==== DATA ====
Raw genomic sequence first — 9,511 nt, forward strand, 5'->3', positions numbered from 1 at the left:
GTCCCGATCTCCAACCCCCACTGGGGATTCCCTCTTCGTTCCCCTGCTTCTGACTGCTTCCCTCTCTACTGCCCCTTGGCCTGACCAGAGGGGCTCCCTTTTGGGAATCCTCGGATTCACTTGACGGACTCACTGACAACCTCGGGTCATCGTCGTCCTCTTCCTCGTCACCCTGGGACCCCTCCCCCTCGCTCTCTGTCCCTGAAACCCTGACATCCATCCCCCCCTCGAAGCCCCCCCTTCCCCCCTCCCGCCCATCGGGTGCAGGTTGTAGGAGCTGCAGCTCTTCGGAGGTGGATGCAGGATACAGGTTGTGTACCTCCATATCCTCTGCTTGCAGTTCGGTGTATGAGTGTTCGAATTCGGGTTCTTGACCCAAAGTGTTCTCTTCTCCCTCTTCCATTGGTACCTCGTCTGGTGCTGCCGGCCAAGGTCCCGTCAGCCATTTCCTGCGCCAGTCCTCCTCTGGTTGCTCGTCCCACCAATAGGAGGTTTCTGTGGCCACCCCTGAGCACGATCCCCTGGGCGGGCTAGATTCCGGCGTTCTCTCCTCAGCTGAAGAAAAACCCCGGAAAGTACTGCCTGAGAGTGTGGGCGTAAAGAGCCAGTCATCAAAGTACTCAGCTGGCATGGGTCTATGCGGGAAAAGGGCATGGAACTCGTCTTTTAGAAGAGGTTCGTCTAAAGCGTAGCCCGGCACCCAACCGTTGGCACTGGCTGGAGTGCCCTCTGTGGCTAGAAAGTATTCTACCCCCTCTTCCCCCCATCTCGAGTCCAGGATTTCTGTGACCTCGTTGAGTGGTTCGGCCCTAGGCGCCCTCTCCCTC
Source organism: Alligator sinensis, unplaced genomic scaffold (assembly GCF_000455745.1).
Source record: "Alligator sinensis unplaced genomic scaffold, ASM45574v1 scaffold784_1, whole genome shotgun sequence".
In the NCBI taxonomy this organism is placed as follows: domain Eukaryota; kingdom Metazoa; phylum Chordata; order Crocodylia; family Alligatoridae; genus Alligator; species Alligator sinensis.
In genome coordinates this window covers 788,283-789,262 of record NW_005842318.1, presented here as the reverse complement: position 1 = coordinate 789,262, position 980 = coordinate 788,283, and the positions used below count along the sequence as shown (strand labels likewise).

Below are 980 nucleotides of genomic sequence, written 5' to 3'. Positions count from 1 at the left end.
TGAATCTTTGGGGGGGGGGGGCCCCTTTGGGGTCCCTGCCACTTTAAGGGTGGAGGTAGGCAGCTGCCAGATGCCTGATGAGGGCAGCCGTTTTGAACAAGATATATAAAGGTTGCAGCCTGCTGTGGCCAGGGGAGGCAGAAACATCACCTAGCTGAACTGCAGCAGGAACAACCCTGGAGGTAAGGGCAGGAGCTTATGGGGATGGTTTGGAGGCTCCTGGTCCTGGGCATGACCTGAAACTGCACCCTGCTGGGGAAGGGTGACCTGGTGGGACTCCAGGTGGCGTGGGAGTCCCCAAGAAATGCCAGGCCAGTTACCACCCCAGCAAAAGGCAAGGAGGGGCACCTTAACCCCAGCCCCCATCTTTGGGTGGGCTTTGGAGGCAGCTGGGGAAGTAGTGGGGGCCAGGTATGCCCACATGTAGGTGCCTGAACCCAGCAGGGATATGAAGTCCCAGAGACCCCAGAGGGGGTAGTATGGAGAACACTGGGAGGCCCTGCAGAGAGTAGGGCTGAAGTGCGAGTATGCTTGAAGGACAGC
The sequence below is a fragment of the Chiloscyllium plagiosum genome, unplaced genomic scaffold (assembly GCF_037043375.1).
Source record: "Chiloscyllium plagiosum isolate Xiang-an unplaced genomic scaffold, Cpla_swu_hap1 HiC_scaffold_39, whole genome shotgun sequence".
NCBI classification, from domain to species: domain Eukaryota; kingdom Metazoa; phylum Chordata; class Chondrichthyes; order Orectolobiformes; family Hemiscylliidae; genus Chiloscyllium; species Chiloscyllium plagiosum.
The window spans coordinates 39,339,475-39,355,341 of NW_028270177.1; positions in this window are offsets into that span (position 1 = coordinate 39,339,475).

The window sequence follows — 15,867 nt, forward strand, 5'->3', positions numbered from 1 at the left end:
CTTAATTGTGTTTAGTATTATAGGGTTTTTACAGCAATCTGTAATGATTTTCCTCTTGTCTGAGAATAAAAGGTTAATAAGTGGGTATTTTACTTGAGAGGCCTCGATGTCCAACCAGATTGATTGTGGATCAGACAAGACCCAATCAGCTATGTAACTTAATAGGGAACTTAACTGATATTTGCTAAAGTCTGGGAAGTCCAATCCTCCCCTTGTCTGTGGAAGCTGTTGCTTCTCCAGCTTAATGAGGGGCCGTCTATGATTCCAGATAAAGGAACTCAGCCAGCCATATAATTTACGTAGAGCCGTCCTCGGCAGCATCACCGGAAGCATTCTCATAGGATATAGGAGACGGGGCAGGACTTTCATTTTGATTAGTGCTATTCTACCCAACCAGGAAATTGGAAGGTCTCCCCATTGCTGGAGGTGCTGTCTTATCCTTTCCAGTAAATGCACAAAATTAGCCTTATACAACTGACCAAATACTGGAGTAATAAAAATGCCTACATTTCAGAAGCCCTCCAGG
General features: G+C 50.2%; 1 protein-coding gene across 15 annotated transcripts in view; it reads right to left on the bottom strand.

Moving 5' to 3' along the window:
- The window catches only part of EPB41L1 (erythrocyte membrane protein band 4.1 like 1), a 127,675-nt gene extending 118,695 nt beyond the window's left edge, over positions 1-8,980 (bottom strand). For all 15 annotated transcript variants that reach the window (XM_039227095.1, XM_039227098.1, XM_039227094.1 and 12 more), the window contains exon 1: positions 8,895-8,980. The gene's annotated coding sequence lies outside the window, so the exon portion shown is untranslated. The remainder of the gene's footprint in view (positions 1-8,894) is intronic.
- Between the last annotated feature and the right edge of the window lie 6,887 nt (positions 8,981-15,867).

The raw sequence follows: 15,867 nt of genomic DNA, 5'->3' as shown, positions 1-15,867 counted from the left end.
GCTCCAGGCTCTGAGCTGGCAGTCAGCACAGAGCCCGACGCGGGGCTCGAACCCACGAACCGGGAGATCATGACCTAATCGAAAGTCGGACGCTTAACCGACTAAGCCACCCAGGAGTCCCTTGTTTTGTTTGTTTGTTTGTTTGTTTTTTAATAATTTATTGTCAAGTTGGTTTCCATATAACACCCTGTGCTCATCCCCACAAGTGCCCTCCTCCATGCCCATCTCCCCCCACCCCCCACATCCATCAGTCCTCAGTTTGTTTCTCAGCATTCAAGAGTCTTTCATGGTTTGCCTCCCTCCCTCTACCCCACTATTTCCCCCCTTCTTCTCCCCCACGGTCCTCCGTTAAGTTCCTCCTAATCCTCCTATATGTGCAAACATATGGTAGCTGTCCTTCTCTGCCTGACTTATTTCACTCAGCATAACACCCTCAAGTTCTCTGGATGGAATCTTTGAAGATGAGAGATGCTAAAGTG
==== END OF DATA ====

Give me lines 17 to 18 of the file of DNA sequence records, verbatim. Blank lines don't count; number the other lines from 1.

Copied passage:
- The window catches only part of EPB41L1 (erythrocyte membrane protein band 4.1 like 1), a 127,675-nt gene extending 118,695 nt beyond the window's left edge, over positions 1-8,980 (bottom strand). For all 15 annotated transcript variants that reach the window (XM_039227095.1, XM_039227098.1, XM_039227094.1 and 12 more), the window contains exon 1: positions 8,895-8,980. The gene's annotated coding sequence lies outside the window, so the exon portion shown is untranslated. The remainder of the gene's footprint in view (positions 1-8,894) is intronic.
- Between the last annotated feature and the right edge of the window lie 6,887 nt (positions 8,981-15,867).